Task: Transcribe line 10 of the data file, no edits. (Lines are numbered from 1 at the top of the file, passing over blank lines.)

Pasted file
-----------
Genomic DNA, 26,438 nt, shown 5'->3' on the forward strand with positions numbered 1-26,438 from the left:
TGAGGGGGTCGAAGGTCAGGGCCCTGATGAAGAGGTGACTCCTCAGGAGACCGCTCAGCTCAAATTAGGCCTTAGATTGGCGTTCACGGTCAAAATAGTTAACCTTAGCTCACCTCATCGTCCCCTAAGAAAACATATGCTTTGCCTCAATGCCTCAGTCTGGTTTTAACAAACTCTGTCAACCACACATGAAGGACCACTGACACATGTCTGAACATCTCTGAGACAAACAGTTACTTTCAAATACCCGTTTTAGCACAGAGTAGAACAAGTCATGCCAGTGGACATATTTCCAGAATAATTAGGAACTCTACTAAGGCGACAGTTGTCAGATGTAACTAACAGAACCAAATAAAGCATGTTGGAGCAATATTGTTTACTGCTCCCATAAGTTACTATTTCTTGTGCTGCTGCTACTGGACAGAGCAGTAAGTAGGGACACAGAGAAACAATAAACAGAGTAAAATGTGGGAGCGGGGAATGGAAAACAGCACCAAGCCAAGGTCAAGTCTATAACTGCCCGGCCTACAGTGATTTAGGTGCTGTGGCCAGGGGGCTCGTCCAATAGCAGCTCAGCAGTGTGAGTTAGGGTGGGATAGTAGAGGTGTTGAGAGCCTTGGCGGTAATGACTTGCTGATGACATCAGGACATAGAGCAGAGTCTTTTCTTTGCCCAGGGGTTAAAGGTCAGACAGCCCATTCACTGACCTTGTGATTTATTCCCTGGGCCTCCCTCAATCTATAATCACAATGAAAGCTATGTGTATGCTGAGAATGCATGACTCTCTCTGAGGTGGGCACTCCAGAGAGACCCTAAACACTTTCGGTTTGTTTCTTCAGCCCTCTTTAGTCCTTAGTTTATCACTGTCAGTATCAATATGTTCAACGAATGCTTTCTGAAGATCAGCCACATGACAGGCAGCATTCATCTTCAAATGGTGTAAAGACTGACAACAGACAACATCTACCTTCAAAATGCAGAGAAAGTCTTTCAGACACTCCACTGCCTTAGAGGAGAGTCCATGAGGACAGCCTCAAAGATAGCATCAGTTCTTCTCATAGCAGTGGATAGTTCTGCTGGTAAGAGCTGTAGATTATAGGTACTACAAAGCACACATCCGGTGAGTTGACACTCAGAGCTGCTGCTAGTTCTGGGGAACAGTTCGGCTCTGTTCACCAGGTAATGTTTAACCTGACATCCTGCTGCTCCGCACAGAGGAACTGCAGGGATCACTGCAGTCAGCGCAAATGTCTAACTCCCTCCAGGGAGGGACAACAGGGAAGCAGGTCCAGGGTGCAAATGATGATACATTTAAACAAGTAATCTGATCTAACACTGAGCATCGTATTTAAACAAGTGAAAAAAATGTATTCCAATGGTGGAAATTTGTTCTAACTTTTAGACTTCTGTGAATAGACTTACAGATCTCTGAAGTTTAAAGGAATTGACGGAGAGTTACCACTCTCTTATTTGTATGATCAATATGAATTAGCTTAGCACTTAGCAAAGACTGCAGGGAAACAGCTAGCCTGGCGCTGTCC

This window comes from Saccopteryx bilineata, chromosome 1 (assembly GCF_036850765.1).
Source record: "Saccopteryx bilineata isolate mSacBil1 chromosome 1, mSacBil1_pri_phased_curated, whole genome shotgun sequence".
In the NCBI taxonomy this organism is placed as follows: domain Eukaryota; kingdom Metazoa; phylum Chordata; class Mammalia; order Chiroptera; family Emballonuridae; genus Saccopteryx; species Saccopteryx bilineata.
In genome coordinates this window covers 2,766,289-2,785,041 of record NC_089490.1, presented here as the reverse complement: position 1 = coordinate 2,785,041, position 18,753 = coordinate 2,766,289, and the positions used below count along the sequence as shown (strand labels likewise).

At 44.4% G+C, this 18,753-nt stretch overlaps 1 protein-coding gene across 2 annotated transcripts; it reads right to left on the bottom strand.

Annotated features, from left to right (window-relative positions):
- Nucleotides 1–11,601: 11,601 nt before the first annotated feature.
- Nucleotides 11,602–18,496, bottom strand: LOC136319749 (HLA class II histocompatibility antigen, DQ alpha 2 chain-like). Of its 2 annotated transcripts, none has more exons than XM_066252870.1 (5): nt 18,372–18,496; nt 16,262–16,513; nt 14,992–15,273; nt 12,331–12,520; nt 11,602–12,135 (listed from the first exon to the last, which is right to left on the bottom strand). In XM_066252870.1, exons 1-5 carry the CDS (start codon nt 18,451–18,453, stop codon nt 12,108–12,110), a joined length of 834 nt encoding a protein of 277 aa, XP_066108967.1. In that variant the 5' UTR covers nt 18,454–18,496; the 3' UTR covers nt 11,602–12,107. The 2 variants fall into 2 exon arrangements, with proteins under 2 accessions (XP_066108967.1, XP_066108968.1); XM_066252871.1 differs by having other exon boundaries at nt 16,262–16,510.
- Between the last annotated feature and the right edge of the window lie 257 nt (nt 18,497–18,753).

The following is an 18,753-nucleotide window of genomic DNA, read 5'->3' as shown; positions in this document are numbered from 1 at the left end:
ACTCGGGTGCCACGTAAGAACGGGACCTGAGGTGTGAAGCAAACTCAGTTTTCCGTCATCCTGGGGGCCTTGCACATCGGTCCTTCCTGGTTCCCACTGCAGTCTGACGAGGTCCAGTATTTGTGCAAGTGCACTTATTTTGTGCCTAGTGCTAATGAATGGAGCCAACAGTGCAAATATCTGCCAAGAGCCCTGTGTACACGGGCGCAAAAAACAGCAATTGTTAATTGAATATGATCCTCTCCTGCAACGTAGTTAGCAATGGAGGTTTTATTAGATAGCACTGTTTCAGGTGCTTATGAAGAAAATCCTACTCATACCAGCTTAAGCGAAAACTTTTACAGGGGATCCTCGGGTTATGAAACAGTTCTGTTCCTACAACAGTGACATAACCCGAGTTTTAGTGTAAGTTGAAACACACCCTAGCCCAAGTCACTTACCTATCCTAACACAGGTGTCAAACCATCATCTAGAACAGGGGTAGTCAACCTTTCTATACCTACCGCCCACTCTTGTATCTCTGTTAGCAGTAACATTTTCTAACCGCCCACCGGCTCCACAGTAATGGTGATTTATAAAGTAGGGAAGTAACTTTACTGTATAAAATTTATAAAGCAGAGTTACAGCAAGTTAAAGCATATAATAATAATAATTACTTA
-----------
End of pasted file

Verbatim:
- Nucleotides 11,602–18,496, bottom strand: LOC136319749 (HLA class II histocompatibility antigen, DQ alpha 2 chain-like). Of its 2 annotated transcripts, none has more exons than XM_066252870.1 (5): nt 18,372–18,496; nt 16,262–16,513; nt 14,992–15,273; nt 12,331–12,520; nt 11,602–12,135 (listed from the first exon to the last, which is right to left on the bottom strand). In XM_066252870.1, exons 1-5 carry the CDS (start codon nt 18,451–18,453, stop codon nt 12,108–12,110), a joined length of 834 nt encoding a protein of 277 aa, XP_066108967.1. In that variant the 5' UTR covers nt 18,454–18,496; the 3' UTR covers nt 11,602–12,107. The 2 variants fall into 2 exon arrangements, with proteins under 2 accessions (XP_066108967.1, XP_066108968.1); XM_066252871.1 differs by having other exon boundaries at nt 16,262–16,510.